So, did one flesh-and-blood monuments man, played by Bill Murray, get a lead on a cache of stolen Impressionist art, its whereabouts known by a nephew of the German dentist who pulled his aching tooth? Indeed he did.
But did Rose Valland, a brave assistant at the Jeu de Paume Museum in Paris, secretly spit in Nazi Hermann Goering’s glass before he drank champagne as priceless art was taken for his estate in Germany?
Probably not, but it is a moment of victory in the movie, a bow to the bravery of Valland, who pretended she did not understand German as she listened in on Nazi plots, kept a ledger of art works taken and their destinations, then passed the information to French Resistance operatives.
She risked being shot. After the war, as Goering’s fate as a war criminal was set in stone at Nuremberg, Valland stood at his estate, overseeing the packing of stolen museum treasures for their return to France.
There could have been no sweeter retribution for her as one of a few dozen women who would track down stolen art for decades to come.
The original small band of “Monuments Men,” respected in American and British museum circles as curators and scholars, volunteered to don uniforms and serve near the front, working to save centuries-old monasteries and churches and searching for paintings taken through Nazi pillaging.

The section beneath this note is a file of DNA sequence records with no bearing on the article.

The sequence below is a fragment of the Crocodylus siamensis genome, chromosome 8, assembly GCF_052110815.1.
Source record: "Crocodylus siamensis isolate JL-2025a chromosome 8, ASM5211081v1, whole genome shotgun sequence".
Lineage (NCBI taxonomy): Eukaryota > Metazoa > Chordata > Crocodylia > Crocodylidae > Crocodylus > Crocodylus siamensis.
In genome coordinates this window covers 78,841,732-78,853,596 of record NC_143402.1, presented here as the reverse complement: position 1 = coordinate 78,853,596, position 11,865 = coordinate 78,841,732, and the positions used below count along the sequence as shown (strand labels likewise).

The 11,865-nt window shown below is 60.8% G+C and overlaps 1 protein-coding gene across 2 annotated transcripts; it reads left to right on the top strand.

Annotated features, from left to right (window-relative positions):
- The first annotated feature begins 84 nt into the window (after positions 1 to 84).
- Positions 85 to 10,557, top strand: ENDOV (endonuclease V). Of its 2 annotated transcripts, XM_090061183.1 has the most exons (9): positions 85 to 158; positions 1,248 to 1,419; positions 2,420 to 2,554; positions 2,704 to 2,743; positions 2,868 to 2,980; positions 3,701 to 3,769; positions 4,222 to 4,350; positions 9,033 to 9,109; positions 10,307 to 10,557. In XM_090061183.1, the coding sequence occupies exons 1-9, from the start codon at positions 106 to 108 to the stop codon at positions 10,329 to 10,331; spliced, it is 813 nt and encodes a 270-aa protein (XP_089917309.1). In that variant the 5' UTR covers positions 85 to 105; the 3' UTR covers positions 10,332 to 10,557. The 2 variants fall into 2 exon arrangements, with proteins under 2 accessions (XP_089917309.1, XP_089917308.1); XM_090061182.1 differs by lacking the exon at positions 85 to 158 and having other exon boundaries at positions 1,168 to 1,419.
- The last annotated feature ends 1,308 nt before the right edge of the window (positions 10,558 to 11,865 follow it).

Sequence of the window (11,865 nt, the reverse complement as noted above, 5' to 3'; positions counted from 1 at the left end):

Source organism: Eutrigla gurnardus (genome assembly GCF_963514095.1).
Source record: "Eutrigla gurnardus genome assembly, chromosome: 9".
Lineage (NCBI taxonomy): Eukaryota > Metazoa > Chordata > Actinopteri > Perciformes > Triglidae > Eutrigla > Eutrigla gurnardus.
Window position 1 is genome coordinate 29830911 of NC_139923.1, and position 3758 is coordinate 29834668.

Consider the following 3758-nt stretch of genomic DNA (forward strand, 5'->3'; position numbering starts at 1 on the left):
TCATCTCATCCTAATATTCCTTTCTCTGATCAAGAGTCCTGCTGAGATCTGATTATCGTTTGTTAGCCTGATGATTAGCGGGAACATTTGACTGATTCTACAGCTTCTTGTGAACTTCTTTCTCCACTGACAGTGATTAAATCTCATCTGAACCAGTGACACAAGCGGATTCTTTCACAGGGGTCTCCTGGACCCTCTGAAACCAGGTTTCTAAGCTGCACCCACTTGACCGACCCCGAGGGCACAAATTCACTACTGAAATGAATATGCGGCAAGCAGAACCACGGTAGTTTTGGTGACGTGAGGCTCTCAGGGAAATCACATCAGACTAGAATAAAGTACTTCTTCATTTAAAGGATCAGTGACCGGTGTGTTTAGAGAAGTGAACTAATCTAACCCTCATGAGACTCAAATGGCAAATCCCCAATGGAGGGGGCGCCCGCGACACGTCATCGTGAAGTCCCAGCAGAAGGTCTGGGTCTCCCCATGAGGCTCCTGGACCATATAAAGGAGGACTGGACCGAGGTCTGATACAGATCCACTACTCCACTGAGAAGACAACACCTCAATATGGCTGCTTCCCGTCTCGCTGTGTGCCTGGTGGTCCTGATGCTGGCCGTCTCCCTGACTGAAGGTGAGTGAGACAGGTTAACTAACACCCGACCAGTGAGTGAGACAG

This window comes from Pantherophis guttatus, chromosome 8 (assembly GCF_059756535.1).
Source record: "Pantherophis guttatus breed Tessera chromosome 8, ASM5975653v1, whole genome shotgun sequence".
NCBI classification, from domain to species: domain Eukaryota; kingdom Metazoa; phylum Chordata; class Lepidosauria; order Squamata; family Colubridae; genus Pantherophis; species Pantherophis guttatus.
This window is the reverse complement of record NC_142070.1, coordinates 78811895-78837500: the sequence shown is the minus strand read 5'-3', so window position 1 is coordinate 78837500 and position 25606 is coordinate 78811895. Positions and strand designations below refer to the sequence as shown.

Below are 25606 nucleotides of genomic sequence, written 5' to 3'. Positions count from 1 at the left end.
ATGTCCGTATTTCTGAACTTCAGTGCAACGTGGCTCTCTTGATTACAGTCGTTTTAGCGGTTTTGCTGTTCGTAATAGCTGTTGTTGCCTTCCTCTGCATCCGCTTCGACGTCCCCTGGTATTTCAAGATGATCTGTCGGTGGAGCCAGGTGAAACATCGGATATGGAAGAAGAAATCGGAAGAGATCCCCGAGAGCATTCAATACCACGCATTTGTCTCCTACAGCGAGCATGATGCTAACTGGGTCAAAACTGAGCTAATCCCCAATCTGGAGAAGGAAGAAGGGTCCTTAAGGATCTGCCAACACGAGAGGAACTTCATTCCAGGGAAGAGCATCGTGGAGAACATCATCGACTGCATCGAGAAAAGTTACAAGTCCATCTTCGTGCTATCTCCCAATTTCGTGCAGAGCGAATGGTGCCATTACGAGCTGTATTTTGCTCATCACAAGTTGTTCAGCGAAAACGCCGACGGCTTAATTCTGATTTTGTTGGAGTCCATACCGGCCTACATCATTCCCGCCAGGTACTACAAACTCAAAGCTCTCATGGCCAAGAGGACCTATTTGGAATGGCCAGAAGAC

After the German surrender, more than 300 civilians, known as the Monuments, Fine Arts and Archives Section, kept at it as finders of art.
The number of stolen treasures found was mind-boggling, thousands of medieval church bells, slated to be melted to make German weapons, the rose granite lions from the Louvre in Paris, tens of thousands of paintings, many stacked in an underground salt mine in Austria.
What Hitler did not burn, (destroying contemporary art, including Picassos, paintings his deranged mind found offensive) he hid to fulfill his egomaniacal dream of a Fuhrer’s museum to be built in Linz.
Before their story was told on film, the book, “The Monuments Men,” followed eight of the original group, those serving in France, the Netherlands, Germany and Austria, as they uncovered priceless art and sculpture.
One, Harry Ettlinger, a 19-year-old driver and translator, is remembered in the movie as a young soldier, photographed with Rembrandt’s self-portrait, found hundreds of feet underground in a mine.
Stolen from a museum in Ettlinger’s hometown of Karlsruhe, Rembrandt’s work had hung on a wall blocks from Ettlinger’s boyhood home, but he had never been allowed to see it, forbidden to enter the museum because he was Jewish.
In a recent article, Ettlinger, now in his 80s and living in New Jersey, is not bitter. “Our attitude,” he said, speaking of the Allies’ Monuments Men, “was we were not there to take spoils of war, but to give them back.”
In May 1945 in the mining village of Altaussee, Austria, two of the Monuments Men found tunnels into a salt mine, blocked, following an explosion of German bombs.
Miners using picks and shovels cleared enough debris away for a man to crawl through. Deep in the mountain, two Monuments Men found the Bruges Madonna, Michelangelo’s 16th-century marble sculpture, covered with an old mattress.
Sixty-nine years later, Germany has a new minister of culture, Monika Grutters. She will oversee a center where research on provenance needed to return stolen art will be compiled.
Her decision to centralize the work of restitution follows the 2012 discovery of more than 1,280 paintings and drawings in the Munich apartment of the son of an art dealer who had ties to the Nazis.
In a new Germany, for museums and families, their paintings stolen by a demonic enemy, the work of the Monuments Men (and women) goes on.
Judy Elliott lives and writes in Marietta.